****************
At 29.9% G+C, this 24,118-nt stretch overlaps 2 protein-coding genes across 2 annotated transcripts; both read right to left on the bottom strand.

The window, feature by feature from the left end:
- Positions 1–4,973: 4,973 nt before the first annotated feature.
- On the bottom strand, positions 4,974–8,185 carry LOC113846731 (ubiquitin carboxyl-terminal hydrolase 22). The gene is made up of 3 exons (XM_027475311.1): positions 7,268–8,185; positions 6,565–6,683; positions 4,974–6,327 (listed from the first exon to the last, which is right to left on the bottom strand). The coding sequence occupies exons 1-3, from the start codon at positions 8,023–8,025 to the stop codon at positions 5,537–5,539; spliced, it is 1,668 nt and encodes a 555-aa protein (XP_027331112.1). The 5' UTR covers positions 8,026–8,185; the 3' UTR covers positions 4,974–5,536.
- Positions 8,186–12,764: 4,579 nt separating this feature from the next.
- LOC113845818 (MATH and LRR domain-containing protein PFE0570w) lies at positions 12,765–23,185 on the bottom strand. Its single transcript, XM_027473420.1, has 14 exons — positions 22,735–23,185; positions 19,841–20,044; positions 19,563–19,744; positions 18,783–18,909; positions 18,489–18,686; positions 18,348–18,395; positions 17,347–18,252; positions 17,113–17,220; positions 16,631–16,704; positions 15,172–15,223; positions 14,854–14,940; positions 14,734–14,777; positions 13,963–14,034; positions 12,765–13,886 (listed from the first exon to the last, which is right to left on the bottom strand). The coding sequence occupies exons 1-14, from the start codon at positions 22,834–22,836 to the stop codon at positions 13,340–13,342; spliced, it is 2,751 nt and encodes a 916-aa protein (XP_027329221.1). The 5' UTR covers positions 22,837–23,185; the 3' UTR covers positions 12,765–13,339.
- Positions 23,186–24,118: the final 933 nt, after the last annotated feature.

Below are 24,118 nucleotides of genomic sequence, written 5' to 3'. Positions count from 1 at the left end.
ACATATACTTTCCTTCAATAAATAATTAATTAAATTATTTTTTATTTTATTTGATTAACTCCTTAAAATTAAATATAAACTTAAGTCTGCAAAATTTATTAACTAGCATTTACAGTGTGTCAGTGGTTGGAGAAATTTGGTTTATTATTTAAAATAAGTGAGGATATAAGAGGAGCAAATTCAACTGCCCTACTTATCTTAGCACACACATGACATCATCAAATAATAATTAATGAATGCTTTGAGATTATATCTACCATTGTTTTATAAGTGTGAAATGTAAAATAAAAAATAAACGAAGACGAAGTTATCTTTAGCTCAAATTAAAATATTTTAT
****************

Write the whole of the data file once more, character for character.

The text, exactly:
At 29.9% G+C, this 24,118-nt stretch overlaps 2 protein-coding genes across 2 annotated transcripts; both read right to left on the bottom strand.

The window, feature by feature from the left end:
- Positions 1–4,973: 4,973 nt before the first annotated feature.
- On the bottom strand, positions 4,974–8,185 carry LOC113846731 (ubiquitin carboxyl-terminal hydrolase 22). The gene is made up of 3 exons (XM_027475311.1): positions 7,268–8,185; positions 6,565–6,683; positions 4,974–6,327 (listed from the first exon to the last, which is right to left on the bottom strand). The coding sequence occupies exons 1-3, from the start codon at positions 8,023–8,025 to the stop codon at positions 5,537–5,539; spliced, it is 1,668 nt and encodes a 555-aa protein (XP_027331112.1). The 5' UTR covers positions 8,026–8,185; the 3' UTR covers positions 4,974–5,536.
- Positions 8,186–12,764: 4,579 nt separating this feature from the next.
- LOC113845818 (MATH and LRR domain-containing protein PFE0570w) lies at positions 12,765–23,185 on the bottom strand. Its single transcript, XM_027473420.1, has 14 exons — positions 22,735–23,185; positions 19,841–20,044; positions 19,563–19,744; positions 18,783–18,909; positions 18,489–18,686; positions 18,348–18,395; positions 17,347–18,252; positions 17,113–17,220; positions 16,631–16,704; positions 15,172–15,223; positions 14,854–14,940; positions 14,734–14,777; positions 13,963–14,034; positions 12,765–13,886 (listed from the first exon to the last, which is right to left on the bottom strand). The coding sequence occupies exons 1-14, from the start codon at positions 22,834–22,836 to the stop codon at positions 13,340–13,342; spliced, it is 2,751 nt and encodes a 916-aa protein (XP_027329221.1). The 5' UTR covers positions 22,837–23,185; the 3' UTR covers positions 12,765–13,339.
- Positions 23,186–24,118: the final 933 nt, after the last annotated feature.

Below are 24,118 nucleotides of genomic sequence, written 5' to 3'. Positions count from 1 at the left end.
ACATATACTTTCCTTCAATAAATAATTAATTAAATTATTTTTTATTTTATTTGATTAACTCCTTAAAATTAAATATAAACTTAAGTCTGCAAAATTTATTAACTAGCATTTACAGTGTGTCAGTGGTTGGAGAAATTTGGTTTATTATTTAAAATAAGTGAGGATATAAGAGGAGCAAATTCAACTGCCCTACTTATCTTAGCACACACATGACATCATCAAATAATAATTAATGAATGCTTTGAGATTATATCTACCATTGTTTTATAAGTGTGAAATGTAAAATAAAAAATAAACGAAGACGAAGTTATCTTTAGCTCAAATTAAAATATTTTAT